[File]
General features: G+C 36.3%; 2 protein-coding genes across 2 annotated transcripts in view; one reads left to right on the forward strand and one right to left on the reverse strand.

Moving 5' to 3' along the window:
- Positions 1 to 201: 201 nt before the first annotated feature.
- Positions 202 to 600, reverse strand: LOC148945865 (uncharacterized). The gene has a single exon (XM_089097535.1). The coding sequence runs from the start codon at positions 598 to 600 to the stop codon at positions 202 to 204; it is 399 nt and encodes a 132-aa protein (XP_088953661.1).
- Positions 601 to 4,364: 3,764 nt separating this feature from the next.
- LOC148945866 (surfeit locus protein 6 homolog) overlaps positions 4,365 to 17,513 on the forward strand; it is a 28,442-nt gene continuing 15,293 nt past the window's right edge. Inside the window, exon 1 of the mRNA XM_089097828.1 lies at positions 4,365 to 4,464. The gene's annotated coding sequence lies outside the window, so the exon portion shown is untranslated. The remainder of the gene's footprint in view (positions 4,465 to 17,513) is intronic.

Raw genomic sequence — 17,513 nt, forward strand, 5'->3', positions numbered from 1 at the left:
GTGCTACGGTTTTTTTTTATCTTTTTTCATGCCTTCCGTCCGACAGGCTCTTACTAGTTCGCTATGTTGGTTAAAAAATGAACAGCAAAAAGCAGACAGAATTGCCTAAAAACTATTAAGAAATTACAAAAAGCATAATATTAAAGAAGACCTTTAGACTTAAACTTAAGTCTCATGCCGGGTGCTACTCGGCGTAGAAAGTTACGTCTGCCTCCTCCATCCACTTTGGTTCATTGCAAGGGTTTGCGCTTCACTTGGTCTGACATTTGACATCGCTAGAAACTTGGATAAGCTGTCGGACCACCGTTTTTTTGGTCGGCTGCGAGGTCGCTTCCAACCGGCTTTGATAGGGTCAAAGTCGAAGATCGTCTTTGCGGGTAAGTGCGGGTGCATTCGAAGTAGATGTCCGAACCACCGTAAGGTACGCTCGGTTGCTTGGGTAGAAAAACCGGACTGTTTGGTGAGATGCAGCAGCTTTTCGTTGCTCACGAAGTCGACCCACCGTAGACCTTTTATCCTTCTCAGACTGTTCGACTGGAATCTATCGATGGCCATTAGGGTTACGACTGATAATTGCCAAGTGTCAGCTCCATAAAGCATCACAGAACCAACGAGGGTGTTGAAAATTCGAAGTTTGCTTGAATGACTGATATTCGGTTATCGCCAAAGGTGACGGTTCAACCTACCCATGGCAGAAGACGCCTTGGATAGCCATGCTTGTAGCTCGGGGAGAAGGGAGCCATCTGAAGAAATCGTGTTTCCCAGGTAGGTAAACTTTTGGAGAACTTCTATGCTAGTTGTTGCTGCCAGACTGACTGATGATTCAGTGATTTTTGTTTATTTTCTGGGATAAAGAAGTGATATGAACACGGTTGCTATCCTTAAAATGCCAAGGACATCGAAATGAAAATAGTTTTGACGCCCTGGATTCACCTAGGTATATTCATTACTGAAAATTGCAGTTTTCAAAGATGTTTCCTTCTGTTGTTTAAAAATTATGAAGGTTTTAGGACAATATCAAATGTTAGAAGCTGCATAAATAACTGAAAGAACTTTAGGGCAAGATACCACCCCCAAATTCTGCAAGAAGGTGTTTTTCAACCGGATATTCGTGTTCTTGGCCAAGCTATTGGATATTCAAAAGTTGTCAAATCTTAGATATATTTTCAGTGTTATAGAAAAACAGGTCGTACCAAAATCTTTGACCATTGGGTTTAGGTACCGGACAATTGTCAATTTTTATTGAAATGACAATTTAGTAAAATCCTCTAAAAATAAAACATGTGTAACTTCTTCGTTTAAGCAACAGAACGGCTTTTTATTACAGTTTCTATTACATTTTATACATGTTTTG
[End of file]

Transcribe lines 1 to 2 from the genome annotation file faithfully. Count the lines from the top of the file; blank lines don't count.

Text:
General features: G+C 36.3%; 2 protein-coding genes across 2 annotated transcripts in view; one reads left to right on the forward strand and one right to left on the reverse strand.

Moving 5' to 3' along the window: